The North Korean developments seem to have swallowed a great deal of my attention recently, but I remain committed to blasting out short essays on a handful of China-related topics which began earlier this summer. And thus: The German sinologist Gerd Boesken roams the cities of Hamburg and Dusseldorf, dispensing much knowledge about China. I was fortunate to attend his lecture in Hamburg this past July … Continue reading China’s Green Leap Forward?
Kim Jong-Un, the 26-year old son of Kim Jong-Il, has reportedly been designated as successor to his father. In the absence of detailed information about the young man, the years he spent as an adolescent at the International School in Berne, Switzerland, have commanded no small attention. However, the best of these sources have been referenced but not, to my knowledge, actually been made available … Continue reading Kim Jong Un in Bern: Full Translation of Die Welt Interview
The North Korean embassy is set on a leafy walled campus in Beijing’s wicked and rambling Chaoyang district. It lies in close proximity to China’s Foreign Ministry, that grey monolith where I work each summer. The North Koreans have a small fleet of cars, mostly old. I have seen them driving Nissan sedans, circa 1986, repainted by hand in a dark blue; some of the … Continue reading Encountering the DPRK in Beijing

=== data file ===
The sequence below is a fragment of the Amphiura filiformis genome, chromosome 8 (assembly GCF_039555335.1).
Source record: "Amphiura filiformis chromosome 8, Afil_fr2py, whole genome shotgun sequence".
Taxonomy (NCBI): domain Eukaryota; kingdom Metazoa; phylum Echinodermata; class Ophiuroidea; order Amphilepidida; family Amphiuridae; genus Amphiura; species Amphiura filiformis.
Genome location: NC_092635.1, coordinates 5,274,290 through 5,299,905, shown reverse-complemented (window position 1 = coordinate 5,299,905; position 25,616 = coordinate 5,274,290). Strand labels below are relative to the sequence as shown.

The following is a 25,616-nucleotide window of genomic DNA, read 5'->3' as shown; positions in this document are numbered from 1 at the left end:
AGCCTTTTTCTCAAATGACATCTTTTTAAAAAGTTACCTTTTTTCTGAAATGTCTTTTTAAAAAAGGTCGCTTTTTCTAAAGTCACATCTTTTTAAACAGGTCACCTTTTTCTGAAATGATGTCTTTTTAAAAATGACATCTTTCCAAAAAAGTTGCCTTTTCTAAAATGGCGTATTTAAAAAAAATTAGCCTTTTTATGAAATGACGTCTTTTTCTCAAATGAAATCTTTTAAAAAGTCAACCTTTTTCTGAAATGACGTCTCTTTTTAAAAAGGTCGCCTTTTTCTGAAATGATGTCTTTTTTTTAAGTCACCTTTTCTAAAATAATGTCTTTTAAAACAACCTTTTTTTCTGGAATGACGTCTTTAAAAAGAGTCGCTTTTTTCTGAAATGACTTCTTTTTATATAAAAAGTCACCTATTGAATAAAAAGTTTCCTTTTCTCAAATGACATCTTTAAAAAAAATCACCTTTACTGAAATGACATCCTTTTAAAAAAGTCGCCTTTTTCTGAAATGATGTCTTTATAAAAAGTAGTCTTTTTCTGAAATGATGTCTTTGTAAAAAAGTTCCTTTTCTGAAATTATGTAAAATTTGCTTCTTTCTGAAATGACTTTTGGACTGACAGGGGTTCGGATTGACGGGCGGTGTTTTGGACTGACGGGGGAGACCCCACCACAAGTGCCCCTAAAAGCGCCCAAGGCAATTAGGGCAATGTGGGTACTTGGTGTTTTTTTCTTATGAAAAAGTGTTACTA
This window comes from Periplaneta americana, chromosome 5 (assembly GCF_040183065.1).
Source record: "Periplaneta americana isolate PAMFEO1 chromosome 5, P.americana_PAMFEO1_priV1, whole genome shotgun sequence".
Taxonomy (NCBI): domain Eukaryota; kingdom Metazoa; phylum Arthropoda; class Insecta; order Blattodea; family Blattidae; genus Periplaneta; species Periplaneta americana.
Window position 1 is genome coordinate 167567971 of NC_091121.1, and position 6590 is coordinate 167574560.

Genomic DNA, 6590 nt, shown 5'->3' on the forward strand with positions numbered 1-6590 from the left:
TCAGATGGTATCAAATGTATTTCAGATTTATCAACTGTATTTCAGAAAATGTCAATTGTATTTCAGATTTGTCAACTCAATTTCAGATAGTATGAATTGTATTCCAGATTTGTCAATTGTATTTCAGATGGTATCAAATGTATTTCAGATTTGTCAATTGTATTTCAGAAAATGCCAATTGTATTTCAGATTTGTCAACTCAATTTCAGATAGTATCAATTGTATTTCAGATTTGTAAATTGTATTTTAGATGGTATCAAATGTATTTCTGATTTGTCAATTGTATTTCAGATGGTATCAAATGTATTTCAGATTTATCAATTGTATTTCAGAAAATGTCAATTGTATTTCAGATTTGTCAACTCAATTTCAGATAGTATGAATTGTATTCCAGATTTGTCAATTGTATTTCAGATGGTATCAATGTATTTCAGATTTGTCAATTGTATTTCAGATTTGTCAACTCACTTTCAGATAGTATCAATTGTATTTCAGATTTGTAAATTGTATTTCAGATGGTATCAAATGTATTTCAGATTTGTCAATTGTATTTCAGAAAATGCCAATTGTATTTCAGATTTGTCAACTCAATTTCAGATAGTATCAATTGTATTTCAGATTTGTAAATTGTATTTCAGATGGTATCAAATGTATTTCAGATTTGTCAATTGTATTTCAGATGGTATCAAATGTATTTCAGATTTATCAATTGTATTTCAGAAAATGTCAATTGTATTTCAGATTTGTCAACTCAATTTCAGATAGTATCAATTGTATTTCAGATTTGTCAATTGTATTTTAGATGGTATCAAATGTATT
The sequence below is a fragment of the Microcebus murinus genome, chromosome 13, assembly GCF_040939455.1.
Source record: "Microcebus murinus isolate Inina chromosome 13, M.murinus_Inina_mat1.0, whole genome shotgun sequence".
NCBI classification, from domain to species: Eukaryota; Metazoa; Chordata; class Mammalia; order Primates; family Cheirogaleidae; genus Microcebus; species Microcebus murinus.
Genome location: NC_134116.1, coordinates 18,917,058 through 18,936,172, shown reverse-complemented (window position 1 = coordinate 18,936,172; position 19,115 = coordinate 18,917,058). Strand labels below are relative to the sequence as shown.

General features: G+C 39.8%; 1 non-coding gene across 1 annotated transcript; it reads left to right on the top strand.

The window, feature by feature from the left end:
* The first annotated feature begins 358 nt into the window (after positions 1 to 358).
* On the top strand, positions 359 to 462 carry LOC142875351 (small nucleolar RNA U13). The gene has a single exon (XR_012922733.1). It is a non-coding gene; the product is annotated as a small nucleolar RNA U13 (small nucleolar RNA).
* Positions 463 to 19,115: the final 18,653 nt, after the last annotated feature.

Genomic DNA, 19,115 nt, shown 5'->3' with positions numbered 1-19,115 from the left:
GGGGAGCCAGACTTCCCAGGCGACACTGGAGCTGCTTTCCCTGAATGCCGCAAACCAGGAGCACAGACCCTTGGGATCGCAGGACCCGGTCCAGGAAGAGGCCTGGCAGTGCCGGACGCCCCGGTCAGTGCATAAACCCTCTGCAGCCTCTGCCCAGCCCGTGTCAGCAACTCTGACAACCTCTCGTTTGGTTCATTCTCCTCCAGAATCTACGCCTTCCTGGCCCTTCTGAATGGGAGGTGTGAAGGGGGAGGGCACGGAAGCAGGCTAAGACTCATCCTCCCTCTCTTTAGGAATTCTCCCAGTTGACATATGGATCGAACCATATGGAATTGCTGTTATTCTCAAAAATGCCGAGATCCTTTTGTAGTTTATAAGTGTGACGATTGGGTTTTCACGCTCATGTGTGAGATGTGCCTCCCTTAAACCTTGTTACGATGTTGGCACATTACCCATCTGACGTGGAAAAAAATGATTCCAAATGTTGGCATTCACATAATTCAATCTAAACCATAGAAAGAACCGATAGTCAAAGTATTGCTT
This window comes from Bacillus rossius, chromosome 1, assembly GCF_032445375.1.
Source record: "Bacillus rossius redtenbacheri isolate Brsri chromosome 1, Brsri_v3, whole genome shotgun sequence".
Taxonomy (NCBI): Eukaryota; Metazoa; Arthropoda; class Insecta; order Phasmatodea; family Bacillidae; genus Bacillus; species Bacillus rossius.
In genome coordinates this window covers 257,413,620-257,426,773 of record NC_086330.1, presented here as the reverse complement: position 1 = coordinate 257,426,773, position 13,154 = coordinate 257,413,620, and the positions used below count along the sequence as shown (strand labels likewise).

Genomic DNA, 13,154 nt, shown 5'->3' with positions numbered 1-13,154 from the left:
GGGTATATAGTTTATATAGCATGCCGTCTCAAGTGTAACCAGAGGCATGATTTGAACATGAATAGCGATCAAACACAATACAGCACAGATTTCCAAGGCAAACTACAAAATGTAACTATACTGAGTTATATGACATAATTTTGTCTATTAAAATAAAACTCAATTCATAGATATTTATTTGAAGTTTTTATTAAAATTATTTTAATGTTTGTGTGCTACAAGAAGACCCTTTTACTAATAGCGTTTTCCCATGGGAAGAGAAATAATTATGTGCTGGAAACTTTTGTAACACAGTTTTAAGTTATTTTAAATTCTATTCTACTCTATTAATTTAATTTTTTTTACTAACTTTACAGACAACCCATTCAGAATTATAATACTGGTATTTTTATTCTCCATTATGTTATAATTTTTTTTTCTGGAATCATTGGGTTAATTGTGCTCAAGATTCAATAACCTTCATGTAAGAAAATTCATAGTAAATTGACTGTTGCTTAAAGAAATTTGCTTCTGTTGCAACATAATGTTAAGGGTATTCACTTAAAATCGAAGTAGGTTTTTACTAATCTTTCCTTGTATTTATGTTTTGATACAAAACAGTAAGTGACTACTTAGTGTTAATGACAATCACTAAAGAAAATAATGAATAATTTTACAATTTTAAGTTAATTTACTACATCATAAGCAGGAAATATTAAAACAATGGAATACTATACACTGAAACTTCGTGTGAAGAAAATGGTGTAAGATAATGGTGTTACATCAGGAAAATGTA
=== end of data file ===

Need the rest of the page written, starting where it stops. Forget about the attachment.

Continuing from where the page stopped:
Chuck Kraus at the Foreign Devil blog, excavating a provocative and accurate piece by Bonnie S. Glaser, parses the shifts in Chinese policy attitudes toward North Korea. After all the scrum over the (admittedly quite important) details of the arrest and release of Laura Ling and Euna Lee, this type of analysis gets one back to the “macro” picture. After all, when the history of Northeast Asian foreign relations is written in … Continue reading North Korea as Barrier to China’s Great Power Aspirations